The upper wing is retained with a tab and two clips to the cabane.

    Four carbon-fiber rods simulate flying wires; their use is optional. If you opt to install them, you will need to glue them in place. This will prevent you from disassembling the airplane later if needed. You probably won’t have problems transporting this compact airplane in one piece, but I decided to forgo the flying wires anyway. Battery installation is an innovative affair. The 3S LiPo battery pack is fastened with hook-and-loop tape to a removable battery tray. This makes installing and removing the pack a cinch. Slide the tray forward until you hear an audible thud and it’s secure. I was skeptical at first, but it takes quite a tug to loosen for removal, so I’ve quit worrying. I suggest securing the ESC to the bottom of the fuselage under the battery tray. After several flights, I noticed that the tray didn’t give me the familiar thud when it locked in place. Investigation showed the wires from the ESC were interfering with the tray going all the way forward. Positioning the wires out of the way and securing the ESC with tape cured the problem. There are no surprises when you’re programming your radio. E-flite has provided its usual easy-to-read chart that shows all of the settings for various radios in the Spektrum line. There are two methods of binding, depending upon whether you want SAFE Select available. Whether you activate SAFE Select or choose not to, AS3X is still active. To bind in SAFE Select mode, insert the bind plug, connect the battery, and wait to see the bind light flash on the receiver. At this point, remove the bind plug and you’ll notice that the light is still flashing, indicating that the receiver is in bind mode. Bind your transmitter in the usual way and the light will indicate when the process is complete. If you don’t wish to have SAFE Select available, you can bind it in the normal fashion, leaving the bind plug in place throughout the process. This will still give you the AS3X capability, but SAFE Select will not be activated. It’s up to you which binding process you prefer. I’m experienced, so SAFE Select isn’t a concern for me, but I do bind with it active when it’s available on an airplane. Doing so allows me to have less-experienced pilots try the airplane with the assurance that SAFE Select will help them to not overcontrol it. After it is bound in this manner, I can assign a switch to turn SAFE Select on or off as desired in flight. This offers a sort of “bail-out” option for less-experienced pilots to attempt maneuvers. If he or she gets confused or disoriented, flipping the switch activates SAFE Select. The airplane will level itself, allowing the pilot to gather his or her wits and continue.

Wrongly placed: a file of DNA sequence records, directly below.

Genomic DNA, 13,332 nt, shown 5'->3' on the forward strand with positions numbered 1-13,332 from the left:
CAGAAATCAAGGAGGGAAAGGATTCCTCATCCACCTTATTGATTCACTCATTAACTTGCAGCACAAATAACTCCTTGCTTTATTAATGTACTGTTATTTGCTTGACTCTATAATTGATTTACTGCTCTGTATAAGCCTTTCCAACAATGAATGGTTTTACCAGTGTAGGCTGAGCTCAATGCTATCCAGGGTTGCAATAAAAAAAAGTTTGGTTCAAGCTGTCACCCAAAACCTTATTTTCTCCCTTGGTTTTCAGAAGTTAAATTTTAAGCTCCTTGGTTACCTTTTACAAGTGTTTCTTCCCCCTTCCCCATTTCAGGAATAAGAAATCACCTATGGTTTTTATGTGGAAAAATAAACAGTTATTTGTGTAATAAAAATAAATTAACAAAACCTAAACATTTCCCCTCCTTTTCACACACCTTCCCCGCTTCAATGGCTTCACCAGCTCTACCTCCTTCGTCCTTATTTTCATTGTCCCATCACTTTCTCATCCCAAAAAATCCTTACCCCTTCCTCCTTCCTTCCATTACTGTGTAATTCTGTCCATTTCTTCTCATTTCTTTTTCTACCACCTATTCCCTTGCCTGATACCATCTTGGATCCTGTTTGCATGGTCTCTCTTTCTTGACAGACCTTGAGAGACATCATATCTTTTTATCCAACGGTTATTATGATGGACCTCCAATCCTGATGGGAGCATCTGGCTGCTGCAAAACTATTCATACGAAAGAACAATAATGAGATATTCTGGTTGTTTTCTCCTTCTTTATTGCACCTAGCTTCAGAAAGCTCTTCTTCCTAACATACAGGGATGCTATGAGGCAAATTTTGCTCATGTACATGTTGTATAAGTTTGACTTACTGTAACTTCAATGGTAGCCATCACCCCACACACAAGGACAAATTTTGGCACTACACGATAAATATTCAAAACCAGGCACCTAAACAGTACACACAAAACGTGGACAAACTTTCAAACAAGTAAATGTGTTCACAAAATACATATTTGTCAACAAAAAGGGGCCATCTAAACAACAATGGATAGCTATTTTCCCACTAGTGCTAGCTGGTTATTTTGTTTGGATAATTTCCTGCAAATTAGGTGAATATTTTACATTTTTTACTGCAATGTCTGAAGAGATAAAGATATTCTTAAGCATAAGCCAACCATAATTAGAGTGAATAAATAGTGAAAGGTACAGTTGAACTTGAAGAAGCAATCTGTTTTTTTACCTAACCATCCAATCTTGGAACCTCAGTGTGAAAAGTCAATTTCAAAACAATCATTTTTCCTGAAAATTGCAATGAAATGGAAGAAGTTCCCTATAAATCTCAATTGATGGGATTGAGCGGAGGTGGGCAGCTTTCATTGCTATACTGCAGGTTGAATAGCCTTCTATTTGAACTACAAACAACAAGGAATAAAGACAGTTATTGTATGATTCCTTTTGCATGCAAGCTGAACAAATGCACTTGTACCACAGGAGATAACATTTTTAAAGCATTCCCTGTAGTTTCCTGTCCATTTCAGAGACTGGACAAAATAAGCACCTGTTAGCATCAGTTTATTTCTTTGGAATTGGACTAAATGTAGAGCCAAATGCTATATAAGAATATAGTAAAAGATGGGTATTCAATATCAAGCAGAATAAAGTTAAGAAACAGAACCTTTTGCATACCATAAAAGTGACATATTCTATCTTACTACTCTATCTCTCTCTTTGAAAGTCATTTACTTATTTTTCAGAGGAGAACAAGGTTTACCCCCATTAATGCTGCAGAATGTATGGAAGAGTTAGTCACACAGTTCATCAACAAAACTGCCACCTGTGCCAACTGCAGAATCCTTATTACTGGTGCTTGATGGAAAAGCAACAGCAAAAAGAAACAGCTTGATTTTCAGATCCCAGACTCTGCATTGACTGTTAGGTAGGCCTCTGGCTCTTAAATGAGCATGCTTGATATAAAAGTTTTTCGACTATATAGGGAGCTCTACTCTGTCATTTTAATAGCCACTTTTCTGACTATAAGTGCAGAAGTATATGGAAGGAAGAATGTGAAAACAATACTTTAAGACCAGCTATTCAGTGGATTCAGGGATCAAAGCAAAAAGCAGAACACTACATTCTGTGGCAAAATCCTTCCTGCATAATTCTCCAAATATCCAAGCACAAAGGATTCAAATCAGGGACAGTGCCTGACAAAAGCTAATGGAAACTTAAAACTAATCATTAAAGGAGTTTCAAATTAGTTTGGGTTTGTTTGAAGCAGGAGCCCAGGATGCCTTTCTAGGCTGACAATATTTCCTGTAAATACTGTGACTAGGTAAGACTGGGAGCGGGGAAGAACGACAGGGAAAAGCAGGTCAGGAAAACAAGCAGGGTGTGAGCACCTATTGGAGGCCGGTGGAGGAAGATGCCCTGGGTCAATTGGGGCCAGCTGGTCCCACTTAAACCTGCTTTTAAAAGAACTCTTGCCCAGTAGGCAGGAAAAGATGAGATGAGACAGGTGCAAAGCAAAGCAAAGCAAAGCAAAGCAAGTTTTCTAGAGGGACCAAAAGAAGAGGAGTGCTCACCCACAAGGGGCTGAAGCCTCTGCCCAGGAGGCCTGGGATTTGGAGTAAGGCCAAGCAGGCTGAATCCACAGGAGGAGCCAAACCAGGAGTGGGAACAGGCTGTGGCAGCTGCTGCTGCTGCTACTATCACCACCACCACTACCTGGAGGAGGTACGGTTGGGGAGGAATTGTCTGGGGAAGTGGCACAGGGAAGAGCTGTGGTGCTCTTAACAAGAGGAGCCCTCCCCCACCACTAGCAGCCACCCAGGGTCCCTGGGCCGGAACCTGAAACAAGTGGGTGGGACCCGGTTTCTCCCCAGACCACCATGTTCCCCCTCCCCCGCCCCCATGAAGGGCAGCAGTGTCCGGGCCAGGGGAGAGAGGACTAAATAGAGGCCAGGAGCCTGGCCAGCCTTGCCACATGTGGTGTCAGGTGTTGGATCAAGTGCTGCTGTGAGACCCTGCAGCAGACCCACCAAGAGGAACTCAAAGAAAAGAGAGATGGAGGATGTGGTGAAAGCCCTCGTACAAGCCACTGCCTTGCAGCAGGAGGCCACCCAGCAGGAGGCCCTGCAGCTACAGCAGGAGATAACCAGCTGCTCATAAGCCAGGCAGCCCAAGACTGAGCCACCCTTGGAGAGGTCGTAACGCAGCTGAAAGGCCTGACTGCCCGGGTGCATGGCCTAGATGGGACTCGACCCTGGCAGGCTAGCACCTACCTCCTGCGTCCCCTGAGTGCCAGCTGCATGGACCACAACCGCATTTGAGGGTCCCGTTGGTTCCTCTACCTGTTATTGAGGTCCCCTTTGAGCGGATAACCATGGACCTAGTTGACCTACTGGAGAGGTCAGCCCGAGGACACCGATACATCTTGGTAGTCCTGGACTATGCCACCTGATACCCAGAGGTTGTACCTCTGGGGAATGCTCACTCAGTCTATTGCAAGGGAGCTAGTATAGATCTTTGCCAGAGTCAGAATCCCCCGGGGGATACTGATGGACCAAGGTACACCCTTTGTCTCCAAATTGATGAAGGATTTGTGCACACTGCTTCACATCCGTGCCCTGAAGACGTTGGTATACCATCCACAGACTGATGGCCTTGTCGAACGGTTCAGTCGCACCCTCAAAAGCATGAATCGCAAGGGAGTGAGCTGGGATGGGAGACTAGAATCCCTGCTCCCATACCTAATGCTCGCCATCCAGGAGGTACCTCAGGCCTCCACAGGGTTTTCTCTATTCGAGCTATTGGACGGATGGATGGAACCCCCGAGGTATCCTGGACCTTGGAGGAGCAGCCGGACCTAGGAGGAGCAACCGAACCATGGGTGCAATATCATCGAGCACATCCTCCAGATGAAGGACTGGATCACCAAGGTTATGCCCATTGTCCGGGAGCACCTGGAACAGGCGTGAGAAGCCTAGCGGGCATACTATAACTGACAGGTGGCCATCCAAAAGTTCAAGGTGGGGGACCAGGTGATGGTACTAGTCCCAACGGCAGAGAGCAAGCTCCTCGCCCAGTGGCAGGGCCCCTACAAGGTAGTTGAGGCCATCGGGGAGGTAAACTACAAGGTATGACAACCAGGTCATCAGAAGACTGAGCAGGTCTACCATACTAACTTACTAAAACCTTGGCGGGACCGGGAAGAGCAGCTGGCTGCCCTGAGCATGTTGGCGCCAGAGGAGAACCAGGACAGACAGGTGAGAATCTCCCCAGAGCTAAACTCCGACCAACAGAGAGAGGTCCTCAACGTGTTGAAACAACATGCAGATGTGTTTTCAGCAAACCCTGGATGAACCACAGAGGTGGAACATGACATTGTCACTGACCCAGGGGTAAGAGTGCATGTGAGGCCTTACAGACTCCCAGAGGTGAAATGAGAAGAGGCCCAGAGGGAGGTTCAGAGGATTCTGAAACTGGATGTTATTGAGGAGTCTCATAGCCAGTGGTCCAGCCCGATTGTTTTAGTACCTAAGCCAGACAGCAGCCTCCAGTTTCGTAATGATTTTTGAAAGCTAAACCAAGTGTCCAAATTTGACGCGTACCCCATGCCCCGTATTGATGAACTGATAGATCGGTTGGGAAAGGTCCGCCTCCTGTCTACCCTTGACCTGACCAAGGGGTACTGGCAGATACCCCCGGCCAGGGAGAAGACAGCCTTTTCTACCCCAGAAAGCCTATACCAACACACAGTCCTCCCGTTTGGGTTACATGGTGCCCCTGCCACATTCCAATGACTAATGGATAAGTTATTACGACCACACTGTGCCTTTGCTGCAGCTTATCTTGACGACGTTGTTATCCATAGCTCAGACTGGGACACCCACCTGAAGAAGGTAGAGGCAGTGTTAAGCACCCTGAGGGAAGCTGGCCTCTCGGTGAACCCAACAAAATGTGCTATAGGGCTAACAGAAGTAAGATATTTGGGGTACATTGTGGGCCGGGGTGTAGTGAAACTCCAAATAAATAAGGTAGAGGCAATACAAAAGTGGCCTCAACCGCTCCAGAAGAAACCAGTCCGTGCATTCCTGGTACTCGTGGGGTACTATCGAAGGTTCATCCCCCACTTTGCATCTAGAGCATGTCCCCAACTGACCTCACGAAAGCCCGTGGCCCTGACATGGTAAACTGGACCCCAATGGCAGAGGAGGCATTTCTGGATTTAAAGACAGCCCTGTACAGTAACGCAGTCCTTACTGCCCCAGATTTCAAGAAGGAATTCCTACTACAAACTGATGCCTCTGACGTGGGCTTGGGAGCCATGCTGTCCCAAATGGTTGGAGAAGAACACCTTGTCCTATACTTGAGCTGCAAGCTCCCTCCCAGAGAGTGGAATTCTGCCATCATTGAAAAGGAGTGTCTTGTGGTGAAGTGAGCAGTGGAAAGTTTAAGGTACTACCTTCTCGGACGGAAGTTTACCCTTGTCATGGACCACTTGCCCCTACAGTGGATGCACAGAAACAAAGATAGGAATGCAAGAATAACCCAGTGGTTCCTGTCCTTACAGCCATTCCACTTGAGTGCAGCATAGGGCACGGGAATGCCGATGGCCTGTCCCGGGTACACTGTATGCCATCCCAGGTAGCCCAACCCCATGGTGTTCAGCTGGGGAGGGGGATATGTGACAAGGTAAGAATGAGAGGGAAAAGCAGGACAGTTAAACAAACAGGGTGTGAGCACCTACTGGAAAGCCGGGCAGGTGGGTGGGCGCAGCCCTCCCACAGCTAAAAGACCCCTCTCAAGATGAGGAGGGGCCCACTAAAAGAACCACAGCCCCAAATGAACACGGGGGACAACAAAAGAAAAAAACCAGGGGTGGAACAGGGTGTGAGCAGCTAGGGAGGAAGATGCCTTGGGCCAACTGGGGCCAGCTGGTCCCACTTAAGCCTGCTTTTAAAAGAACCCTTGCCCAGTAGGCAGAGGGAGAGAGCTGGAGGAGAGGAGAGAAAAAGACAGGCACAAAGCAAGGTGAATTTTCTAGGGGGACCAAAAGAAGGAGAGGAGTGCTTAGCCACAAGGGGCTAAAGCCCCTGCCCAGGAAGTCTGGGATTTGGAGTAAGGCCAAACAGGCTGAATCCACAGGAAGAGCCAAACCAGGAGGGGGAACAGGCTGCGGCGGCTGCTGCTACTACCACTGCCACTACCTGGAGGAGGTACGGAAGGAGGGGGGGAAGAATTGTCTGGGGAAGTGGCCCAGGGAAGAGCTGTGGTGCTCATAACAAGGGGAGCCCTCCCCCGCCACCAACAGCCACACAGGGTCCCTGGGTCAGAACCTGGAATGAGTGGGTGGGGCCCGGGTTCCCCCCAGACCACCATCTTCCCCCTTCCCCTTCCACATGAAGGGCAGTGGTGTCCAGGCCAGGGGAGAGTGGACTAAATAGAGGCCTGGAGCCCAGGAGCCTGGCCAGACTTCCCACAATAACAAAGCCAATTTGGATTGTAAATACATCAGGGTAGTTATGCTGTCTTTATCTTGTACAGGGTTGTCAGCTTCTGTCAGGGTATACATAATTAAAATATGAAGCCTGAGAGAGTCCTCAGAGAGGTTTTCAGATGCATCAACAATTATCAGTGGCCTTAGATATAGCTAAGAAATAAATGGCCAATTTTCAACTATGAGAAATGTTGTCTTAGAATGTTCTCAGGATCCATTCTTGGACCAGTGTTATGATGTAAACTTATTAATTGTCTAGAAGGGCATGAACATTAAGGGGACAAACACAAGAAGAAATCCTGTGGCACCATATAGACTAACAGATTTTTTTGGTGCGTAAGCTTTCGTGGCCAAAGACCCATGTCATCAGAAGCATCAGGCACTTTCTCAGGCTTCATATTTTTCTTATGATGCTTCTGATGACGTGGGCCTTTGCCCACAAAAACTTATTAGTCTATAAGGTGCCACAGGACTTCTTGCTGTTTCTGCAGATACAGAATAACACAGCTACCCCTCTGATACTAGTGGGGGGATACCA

The battery attaches to a removable tray. Cinching the straps too tight can bend the tray, affecting its fit.